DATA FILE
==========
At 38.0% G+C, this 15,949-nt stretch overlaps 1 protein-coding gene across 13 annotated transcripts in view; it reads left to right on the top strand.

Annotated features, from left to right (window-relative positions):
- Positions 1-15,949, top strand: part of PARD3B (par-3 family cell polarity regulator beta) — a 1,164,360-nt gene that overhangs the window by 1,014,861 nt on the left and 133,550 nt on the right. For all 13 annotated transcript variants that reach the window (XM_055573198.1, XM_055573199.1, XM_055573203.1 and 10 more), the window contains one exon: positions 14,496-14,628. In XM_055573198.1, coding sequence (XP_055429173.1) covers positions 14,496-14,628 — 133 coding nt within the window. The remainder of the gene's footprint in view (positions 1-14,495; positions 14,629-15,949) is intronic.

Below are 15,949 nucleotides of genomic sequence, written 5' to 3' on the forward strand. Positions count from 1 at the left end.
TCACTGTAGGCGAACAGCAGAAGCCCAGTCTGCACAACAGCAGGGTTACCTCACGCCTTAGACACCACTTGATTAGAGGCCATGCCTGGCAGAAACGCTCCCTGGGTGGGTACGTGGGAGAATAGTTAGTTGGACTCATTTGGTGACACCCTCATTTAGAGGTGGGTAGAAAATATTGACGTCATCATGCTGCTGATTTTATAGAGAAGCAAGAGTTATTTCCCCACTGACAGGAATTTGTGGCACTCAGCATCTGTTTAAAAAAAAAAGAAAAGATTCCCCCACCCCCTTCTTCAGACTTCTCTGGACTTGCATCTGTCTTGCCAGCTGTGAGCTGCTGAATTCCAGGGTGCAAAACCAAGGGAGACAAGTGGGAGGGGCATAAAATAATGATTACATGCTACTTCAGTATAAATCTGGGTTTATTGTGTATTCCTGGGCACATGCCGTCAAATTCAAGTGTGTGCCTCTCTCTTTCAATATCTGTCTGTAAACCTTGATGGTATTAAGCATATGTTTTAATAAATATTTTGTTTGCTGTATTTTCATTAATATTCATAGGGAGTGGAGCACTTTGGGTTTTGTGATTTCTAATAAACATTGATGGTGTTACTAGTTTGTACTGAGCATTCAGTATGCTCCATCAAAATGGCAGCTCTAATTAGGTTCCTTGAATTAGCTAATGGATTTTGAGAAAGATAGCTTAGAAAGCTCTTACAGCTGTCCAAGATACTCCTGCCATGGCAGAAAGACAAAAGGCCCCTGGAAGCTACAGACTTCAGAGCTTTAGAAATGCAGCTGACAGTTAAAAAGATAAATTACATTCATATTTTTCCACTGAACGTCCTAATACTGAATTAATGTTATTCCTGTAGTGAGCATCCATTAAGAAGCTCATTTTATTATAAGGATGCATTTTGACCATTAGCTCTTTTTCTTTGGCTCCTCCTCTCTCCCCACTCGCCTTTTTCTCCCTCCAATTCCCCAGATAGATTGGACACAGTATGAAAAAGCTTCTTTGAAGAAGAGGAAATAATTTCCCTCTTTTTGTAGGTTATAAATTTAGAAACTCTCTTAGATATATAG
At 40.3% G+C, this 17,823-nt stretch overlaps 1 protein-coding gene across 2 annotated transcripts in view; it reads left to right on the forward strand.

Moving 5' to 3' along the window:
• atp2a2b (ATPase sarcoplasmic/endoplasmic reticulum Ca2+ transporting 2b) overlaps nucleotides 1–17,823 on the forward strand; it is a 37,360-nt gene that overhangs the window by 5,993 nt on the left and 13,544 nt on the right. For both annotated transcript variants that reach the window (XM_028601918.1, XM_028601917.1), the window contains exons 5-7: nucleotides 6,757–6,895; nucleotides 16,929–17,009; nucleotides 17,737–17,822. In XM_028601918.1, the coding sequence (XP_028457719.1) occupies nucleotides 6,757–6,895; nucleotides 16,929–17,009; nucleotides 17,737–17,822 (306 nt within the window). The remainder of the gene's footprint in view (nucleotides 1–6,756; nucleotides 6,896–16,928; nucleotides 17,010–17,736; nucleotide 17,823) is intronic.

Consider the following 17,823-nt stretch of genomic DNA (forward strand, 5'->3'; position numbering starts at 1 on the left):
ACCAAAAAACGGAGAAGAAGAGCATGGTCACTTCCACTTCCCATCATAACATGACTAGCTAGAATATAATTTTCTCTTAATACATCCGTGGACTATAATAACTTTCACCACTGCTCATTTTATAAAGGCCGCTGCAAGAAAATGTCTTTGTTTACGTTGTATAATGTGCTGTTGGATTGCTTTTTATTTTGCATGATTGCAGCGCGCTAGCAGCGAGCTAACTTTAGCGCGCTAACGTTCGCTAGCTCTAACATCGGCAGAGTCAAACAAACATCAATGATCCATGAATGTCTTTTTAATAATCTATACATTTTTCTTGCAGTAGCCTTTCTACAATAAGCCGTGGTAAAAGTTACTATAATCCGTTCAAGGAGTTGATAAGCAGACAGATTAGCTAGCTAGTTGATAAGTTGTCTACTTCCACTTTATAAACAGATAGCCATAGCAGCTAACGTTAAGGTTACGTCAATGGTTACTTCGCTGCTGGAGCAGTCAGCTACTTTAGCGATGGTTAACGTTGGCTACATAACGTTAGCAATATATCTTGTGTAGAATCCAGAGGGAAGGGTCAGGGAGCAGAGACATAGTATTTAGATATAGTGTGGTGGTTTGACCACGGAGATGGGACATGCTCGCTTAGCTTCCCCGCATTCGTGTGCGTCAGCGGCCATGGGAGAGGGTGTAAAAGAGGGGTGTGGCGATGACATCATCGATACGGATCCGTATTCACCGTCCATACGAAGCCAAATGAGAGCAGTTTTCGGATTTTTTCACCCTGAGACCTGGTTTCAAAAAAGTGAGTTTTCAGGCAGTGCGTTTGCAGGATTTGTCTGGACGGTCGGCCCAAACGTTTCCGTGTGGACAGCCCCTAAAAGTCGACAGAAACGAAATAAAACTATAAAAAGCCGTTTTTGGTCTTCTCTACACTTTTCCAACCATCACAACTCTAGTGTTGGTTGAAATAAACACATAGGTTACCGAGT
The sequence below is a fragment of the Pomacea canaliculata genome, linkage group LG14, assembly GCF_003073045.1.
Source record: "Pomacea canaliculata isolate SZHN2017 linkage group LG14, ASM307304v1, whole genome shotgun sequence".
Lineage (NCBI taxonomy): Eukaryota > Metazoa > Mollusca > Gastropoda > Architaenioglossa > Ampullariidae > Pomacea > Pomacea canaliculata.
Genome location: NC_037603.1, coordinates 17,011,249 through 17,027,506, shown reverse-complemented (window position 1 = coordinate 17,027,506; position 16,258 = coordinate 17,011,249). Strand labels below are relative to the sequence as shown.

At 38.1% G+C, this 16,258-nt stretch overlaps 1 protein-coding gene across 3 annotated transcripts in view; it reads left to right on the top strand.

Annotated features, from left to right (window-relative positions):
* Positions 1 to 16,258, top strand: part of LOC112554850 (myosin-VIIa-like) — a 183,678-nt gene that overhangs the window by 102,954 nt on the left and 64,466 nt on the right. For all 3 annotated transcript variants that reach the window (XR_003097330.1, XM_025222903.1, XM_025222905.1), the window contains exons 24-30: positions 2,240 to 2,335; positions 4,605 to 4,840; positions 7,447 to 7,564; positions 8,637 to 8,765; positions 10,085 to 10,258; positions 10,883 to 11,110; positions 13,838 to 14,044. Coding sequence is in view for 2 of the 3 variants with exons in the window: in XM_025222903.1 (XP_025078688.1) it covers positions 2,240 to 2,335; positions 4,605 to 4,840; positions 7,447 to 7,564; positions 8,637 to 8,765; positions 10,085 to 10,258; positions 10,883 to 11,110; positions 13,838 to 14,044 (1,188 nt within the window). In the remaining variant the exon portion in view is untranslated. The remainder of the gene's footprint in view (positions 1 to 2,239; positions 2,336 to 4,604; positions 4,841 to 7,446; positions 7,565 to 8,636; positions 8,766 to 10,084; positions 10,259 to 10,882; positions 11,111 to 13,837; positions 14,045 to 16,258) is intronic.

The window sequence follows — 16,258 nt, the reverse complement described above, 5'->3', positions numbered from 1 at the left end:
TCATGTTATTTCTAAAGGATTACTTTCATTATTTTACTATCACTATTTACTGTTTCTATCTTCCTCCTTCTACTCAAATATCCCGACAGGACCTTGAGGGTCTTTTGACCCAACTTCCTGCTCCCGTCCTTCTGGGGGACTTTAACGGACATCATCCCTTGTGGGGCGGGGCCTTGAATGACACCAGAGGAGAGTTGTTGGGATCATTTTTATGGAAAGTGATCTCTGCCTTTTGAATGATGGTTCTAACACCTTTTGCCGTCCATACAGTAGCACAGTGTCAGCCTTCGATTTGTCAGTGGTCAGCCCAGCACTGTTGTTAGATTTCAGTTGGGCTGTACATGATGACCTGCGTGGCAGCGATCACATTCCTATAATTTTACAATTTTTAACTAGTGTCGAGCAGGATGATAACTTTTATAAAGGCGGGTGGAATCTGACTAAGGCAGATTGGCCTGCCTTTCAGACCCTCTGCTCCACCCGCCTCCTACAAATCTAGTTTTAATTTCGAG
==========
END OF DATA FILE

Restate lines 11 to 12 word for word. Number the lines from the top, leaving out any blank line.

The sequence below is a fragment of the Pomacea canaliculata genome, linkage group LG14, assembly GCF_003073045.1.
Source record: "Pomacea canaliculata isolate SZHN2017 linkage group LG14, ASM307304v1, whole genome shotgun sequence".